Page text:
Gardening for hedgehogs

Gardening for hedgehogs

Hedgehog © Jon Hawkins - Surrey Hill Photography

Sadly, I really can't remember the last time I saw a living hedgehog (Erinaceus europaeus).

I just recall it was many years ago and in fact in an urban setting. The hedgehog scurried across a car park and rested under a Pyracantha hedge. 

Unfortunately, my only more recent sightings were a couple of hedgehogs in country lanes that had been obviously hit by cars. I gently lifted them into the growth of the hedges to let nature take its course. 

Without going into all of the individual statistics we really are in a sorry state in terms of wildlife, bees, butterflies, and bats - not to mention wild flowers. And without wishing to stand on one’s soap box, we as nature lovers, and those who care about the environment have to keep trying to do our very best. Any effort, no matter how small all helps. 

Hedgehogs are in decline due to intensive agriculture, badger predation, and in some cases careless gardening practises! 

I long to see a hedgehog and always garden with them in mind. The statistics from The Hedgehog Preservation Society estimate about a third of the population has been lost since the turn of the millennium. An estimated population is left of 1 million in the UK.

I am currently in the process of restoring an old orchard into a haven for wildlife and wildflowers, and so my current vision is looking forward to how this area can really start to look special from next spring onwards. Without digressing too much from the focus of hedgehogs in mind, there is an abundance of the wild flower red campion. The foliage which is now breathing back into life as I rake away the strimmed sward of debris that was swamping them.

Foliage of red campion photo Kevin Line

Foliage of red campion. Photo Kevin Line

Additional perennial wild flower plugs will be planted in late winter early spring. There are many other areas to consider, but what a wonderful haven for wildlife, including our friend in question the hedgehog. 

It's been the raking away of this sward and creating a refuge for wildlife at the end of the old orchard in the shape of a natural and sheltered wall, that the hedgehog comes high up the list in my thinking, along with frogs, toads, spider species and many other insects.

Log piles too are havens for hedgehogs to shelter, old tree stumps with crevices could be potential hide-aways heading towards spring. 

As I work in the old orchard I am aware of food supplies for any hogs that hopefully will take residence. I spot the woodlice and worms, and I think even these beautiful banded snails of which I see so many could be on the menu. 

The hedgehogs will be building up their fat reserves now to take shelter until spring.

I also place out a shallow bowl of water in the garden through the seasons hoping for their return to help keep them hydrated. Also to place out cat or dog food too. You can source specialist hedgehog food from a wildlife supplier. 

I recall a short spell I had many years ago working in a beautiful historic garden called Pusey House in Oxfordshire. In that garden one of the areas comprised a ‘Hedera’ (ivy garden). Within that area a few hedghogs used to reside. It's just one of those things along my gardening journey that of course I have never forgotten.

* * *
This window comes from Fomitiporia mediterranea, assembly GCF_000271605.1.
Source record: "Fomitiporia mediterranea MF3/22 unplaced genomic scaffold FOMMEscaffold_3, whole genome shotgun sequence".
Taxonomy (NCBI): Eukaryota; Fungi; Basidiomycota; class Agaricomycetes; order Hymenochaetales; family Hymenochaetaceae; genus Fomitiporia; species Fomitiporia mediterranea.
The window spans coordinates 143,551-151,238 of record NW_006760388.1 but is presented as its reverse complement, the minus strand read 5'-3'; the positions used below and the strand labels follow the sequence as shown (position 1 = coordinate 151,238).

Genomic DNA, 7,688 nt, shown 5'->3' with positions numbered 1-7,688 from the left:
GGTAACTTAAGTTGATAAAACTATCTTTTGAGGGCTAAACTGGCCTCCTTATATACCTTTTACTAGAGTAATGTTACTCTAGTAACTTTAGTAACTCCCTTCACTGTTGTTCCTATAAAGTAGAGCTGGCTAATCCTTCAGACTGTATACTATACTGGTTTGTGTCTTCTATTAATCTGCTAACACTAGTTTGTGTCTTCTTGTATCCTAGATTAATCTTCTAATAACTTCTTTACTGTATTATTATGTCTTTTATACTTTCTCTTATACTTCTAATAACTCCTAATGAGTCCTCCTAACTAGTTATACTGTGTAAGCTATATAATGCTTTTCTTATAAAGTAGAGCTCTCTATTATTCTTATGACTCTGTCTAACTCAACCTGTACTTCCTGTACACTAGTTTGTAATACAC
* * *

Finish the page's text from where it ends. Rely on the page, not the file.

Since then I have always gardened with ivies in mind, from a plantsperson’s perspective, simply to help hedgehogs, as well as there being so many beautiful variegated ivies, and cut leaved forms.

I planted these Hedera along a border edge in our garden close to the hedgerow - hopefully a winter residence for a hedgehog.

Ivy planting for hedgehogs. Photo Kevin Line

Ivy planting for hedgehogs. Photo Kevin Line

A few do's & dont's with Hedgehogs in mind: 


  • Place out a shallow bowl of water.
  • Place out a dish of dog or cat food.
  • Position a pile of logs to create a shelter.


  • Never use chemicals, only organic sprays. The whole ecology of the garden is so important, simply because it is, plus the insect life creates the natural foods chain for hedgehogs.
  • If you do strim, keep to a minimum, and keep it higher to avoid injury, BEWARE! 
  • Never ever light bonfires. For starters it's just not good practise for the environment, secondly hedgehogs could be taking shelter in the potential area. Just leave it for the hedgehog to survive, that's more important. Debris rots down and is teaming with wildlife.
Hedgehog and watering can and plant pots and garden spade - Jon Hawkins Surrey Hills Photography

Hedgehog © Jon Hawkins/Surrey Hills Photography

Kevin Line

Kevin Line

Kevin is a lifetime Plantsperson, Horticulturist, Gardener & Conservationist, whose work spans over 40 years. He has worked for the National Trust, BBC Gardeners World and as a Head Gardener (North Cotswolds). Kevin works as a freelance horticultural plant consultant which includes advising clients on planting for wildlife friendly  gardens. He was previously the plantsperson at Lakeland Leisure Park, Flookburgh, also working in the area of conservation and ecology. Prior to that he developed a wildlife garden in Bowness On Windermere for three and a half years. The garden opened in 2019 under the National Gardens Scheme and proceeds were raised for Cumbria Wildlife Trust.

Kevin has a strong passion for wildlife gardening and is a member of Cumbria Wildlife Trust, Butterfly Conservation, Botanical Society Of Britain & Ireland and the RSPB. His passion and deep-rooted interests extend to wildlife & habitat conservation.